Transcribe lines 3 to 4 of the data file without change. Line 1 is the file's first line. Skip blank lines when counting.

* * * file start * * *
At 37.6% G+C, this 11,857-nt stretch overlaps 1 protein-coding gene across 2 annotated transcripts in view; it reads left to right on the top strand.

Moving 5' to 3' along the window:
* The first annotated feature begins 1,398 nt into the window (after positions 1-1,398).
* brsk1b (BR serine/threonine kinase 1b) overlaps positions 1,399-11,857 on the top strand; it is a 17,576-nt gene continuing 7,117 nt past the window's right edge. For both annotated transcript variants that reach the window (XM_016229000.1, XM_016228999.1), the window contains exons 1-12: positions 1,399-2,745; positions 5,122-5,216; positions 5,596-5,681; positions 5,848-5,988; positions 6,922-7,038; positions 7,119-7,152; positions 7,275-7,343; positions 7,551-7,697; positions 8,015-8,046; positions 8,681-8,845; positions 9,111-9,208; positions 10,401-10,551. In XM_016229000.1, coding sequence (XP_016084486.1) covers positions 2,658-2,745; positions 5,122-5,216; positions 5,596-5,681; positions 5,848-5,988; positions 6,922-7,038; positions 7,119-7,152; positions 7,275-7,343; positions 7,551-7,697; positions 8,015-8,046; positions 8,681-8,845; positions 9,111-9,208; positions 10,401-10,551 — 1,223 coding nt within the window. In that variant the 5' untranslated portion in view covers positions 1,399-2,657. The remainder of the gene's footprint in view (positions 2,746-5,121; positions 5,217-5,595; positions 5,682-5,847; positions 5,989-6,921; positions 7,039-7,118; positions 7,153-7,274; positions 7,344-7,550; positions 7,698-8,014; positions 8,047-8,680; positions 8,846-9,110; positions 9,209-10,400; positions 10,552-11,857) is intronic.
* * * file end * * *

* The first annotated feature begins 1,398 nt into the window (after positions 1-1,398).
* brsk1b (BR serine/threonine kinase 1b) overlaps positions 1,399-11,857 on the top strand; it is a 17,576-nt gene continuing 7,117 nt past the window's right edge. For both annotated transcript variants that reach the window (XM_016229000.1, XM_016228999.1), the window contains exons 1-12: positions 1,399-2,745; positions 5,122-5,216; positions 5,596-5,681; positions 5,848-5,988; positions 6,922-7,038; positions 7,119-7,152; positions 7,275-7,343; positions 7,551-7,697; positions 8,015-8,046; positions 8,681-8,845; positions 9,111-9,208; positions 10,401-10,551. In XM_016229000.1, coding sequence (XP_016084486.1) covers positions 2,658-2,745; positions 5,122-5,216; positions 5,596-5,681; positions 5,848-5,988; positions 6,922-7,038; positions 7,119-7,152; positions 7,275-7,343; positions 7,551-7,697; positions 8,015-8,046; positions 8,681-8,845; positions 9,111-9,208; positions 10,401-10,551 — 1,223 coding nt within the window. In that variant the 5' untranslated portion in view covers positions 1,399-2,657. The remainder of the gene's footprint in view (positions 2,746-5,121; positions 5,217-5,595; positions 5,682-5,847; positions 5,989-6,921; positions 7,039-7,118; positions 7,153-7,274; positions 7,344-7,550; positions 7,698-8,014; positions 8,047-8,680; positions 8,846-9,110; positions 9,209-10,400; positions 10,552-11,857) is intronic.